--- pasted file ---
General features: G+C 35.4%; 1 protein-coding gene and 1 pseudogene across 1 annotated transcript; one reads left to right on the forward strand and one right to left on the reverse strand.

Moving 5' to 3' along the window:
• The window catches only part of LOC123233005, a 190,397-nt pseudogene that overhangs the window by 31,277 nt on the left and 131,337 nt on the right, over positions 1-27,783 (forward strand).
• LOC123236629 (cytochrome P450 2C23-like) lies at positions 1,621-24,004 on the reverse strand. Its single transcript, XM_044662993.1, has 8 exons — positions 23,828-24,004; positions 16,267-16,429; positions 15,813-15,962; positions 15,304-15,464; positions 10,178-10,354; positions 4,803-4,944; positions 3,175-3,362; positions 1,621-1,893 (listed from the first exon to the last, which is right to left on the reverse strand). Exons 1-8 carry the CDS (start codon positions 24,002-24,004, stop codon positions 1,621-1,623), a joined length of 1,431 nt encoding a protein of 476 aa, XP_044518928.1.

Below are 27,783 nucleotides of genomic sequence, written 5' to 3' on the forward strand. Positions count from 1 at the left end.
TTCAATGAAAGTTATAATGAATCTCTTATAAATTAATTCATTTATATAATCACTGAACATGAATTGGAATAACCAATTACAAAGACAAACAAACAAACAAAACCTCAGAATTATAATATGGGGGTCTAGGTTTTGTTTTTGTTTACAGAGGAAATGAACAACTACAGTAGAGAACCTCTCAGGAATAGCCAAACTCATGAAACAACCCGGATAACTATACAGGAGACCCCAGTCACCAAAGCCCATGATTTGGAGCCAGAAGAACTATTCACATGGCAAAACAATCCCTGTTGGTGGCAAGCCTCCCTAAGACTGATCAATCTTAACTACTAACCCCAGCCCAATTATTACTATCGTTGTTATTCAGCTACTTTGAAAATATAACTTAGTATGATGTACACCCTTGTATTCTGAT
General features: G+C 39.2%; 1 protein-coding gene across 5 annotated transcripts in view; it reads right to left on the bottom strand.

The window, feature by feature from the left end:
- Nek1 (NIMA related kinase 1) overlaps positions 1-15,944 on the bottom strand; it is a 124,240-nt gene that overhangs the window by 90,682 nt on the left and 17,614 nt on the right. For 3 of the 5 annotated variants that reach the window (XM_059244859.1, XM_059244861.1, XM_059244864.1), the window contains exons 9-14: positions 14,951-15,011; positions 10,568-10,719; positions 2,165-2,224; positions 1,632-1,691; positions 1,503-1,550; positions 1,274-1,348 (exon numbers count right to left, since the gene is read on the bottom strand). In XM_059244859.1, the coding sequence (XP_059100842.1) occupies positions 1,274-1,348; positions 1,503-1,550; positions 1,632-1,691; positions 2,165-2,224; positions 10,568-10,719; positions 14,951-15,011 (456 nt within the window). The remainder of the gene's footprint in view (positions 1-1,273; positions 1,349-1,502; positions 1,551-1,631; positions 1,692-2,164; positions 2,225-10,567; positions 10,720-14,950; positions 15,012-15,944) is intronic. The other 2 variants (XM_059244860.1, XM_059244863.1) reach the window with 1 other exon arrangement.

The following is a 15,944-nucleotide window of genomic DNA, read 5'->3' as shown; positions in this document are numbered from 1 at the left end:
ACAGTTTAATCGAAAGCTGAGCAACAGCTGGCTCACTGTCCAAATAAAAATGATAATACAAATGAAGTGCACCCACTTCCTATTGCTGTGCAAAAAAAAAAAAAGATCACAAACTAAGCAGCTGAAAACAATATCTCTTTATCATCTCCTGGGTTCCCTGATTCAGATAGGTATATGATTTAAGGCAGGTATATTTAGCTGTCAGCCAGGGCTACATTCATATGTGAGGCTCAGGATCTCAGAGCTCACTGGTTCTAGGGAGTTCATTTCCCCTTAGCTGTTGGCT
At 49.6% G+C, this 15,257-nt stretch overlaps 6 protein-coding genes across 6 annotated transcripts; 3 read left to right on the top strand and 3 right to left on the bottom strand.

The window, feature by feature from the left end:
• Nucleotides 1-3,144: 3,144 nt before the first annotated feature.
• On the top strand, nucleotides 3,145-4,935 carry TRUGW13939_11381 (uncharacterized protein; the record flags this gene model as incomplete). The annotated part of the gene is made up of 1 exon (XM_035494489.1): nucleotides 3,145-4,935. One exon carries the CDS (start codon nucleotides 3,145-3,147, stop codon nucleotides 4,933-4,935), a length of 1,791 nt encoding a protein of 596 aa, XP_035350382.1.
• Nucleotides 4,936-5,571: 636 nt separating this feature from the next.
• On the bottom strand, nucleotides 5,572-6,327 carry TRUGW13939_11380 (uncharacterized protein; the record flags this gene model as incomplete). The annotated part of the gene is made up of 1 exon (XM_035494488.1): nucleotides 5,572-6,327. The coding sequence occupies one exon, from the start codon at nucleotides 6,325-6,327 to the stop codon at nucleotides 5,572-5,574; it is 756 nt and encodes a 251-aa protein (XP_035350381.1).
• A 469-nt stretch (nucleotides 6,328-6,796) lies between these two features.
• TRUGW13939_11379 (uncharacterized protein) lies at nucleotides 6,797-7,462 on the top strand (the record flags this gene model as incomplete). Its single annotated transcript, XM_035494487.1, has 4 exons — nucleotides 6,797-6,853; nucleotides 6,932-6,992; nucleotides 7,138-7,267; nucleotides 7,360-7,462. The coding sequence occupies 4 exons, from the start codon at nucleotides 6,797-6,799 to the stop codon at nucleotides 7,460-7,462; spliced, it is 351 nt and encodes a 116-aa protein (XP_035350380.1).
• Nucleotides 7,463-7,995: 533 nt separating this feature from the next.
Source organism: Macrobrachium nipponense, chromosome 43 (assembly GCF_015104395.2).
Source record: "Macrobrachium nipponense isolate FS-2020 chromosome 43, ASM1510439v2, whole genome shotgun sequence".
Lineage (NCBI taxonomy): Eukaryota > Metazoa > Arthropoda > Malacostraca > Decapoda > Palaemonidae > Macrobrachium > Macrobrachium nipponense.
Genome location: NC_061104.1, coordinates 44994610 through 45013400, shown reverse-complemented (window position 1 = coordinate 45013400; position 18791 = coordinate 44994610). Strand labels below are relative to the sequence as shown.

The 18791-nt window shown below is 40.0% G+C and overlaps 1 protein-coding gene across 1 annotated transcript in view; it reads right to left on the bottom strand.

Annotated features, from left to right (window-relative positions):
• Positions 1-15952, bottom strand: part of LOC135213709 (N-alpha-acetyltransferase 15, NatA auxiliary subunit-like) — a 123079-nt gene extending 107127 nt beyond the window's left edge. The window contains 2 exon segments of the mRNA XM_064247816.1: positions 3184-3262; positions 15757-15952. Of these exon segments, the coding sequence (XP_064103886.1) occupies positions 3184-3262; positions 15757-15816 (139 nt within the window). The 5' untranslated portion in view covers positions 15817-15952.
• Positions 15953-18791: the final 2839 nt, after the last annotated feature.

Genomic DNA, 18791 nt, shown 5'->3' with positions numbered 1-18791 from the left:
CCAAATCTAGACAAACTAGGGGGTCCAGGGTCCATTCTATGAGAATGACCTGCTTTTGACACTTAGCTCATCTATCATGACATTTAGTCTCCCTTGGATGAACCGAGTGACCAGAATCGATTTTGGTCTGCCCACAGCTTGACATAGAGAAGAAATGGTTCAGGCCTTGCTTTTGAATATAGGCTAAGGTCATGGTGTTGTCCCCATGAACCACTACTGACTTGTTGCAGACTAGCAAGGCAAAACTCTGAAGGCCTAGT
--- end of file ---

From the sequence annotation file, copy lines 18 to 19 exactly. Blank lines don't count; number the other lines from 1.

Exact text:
• A 469-nt stretch (nucleotides 6,328-6,796) lies between these two features.
• TRUGW13939_11379 (uncharacterized protein) lies at nucleotides 6,797-7,462 on the top strand (the record flags this gene model as incomplete). Its single annotated transcript, XM_035494487.1, has 4 exons — nucleotides 6,797-6,853; nucleotides 6,932-6,992; nucleotides 7,138-7,267; nucleotides 7,360-7,462. The coding sequence occupies 4 exons, from the start codon at nucleotides 6,797-6,799 to the stop codon at nucleotides 7,460-7,462; spliced, it is 351 nt and encodes a 116-aa protein (XP_035350380.1).